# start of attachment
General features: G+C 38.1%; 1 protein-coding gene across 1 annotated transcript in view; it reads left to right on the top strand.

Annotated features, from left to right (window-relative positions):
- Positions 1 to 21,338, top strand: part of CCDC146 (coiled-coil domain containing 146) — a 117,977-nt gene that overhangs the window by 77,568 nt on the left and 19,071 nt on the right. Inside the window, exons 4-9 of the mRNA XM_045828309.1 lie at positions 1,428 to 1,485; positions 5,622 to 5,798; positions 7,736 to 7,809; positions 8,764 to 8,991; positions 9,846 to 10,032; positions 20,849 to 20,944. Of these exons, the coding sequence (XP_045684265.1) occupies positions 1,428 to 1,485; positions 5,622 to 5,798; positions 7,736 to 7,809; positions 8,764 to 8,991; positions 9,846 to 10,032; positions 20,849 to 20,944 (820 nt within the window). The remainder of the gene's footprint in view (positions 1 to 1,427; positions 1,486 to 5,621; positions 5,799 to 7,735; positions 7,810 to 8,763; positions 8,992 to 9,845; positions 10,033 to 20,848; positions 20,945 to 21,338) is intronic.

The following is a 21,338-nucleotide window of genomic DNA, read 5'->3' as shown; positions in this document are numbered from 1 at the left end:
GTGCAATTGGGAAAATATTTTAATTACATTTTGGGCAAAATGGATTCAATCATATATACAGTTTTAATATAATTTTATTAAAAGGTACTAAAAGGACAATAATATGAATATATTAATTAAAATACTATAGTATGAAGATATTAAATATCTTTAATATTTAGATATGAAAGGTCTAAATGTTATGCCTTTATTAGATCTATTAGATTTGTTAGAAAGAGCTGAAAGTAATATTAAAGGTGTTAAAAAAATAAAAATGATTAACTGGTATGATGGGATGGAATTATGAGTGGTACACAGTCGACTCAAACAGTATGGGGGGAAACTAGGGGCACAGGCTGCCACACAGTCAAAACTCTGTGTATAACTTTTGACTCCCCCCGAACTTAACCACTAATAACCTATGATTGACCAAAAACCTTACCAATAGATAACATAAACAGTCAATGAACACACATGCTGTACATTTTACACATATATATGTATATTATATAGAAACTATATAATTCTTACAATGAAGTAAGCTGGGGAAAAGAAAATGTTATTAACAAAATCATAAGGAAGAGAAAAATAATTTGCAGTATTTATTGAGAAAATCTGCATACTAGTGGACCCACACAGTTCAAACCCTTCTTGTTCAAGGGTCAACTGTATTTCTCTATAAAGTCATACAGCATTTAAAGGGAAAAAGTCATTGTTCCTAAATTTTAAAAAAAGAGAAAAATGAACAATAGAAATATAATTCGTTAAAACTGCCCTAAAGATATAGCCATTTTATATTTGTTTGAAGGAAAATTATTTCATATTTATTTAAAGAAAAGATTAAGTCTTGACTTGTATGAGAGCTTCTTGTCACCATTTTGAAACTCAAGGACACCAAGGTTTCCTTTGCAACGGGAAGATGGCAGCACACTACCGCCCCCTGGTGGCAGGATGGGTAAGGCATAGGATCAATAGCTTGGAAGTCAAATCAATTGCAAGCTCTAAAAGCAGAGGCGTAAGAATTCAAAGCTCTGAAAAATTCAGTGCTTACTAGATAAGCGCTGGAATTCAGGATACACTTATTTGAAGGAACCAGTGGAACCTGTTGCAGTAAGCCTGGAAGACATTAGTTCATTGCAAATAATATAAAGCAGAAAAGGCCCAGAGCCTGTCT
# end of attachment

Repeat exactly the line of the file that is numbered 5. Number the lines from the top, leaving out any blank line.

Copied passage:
GTGCAATTGGGAAAATATTTTAATTACATTTTGGGCAAAATGGATTCAATCATATATACAGTTTTAATATAATTTTATTAAAAGGTACTAAAAGGACAATAATATGAATATATTAATTAAAATACTATAGTATGAAGATATTAAATATCTTTAATATTTAGATATGAAAGGTCTAAATGTTATGCCTTTATTAGATCTATTAGATTTGTTAGAAAGAGCTGAAAGTAATATTAAAGGTGTTAAAAAAATAAAAATGATTAACTGGTATGATGGGATGGAATTATGAGTGGTACACAGTCGACTCAAACAGTATGGGGGGAAACTAGGGGCACAGGCTGCCACACAGTCAAAACTCTGTGTATAACTTTTGACTCCCCCCGAACTTAACCACTAATAACCTATGATTGACCAAAAACCTTACCAATAGATAACATAAACAGTCAATGAACACACATGCTGTACATTTTACACATATATATGTATATTATATAGAAACTATATAATTCTTACAATGAAGTAAGCTGGGGAAAAGAAAATGTTATTAACAAAATCATAAGGAAGAGAAAAATAATTTGCAGTATTTATTGAGAAAATCTGCATACTAGTGGACCCACACAGTTCAAACCCTTCTTGTTCAAGGGTCAACTGTATTTCTCTATAAAGTCATACAGCATTTAAAGGGAAAAAGTCATTGTTCCTAAATTTTAAAAAAAGAGAAAAATGAACAATAGAAATATAATTCGTTAAAACTGCCCTAAAGATATAGCCATTTTATATTTGTTTGAAGGAAAATTATTTCATATTTATTTAAAGAAAAGATTAAGTCTTGACTTGTATGAGAGCTTCTTGTCACCATTTTGAAACTCAAGGACACCAAGGTTTCCTTTGCAACGGGAAGATGGCAGCACACTACCGCCCCCTGGTGGCAGGATGGGTAAGGCATAGGATCAATAGCTTGGAAGTCAAATCAATTGCAAGCTCTAAAAGCAGAGGCGTAAGAATTCAAAGCTCTGAAAAATTCAGTGCTTACTAGATAAGCGCTGGAATTCAGGATACACTTATTTGAAGGAACCAGTGGAACCTGTTGCAGTAAGCCTGGAAGACATTAGTTCATTGCAAATAATATAAAGCAGAAAAGGCCCAGAGCCTGTCT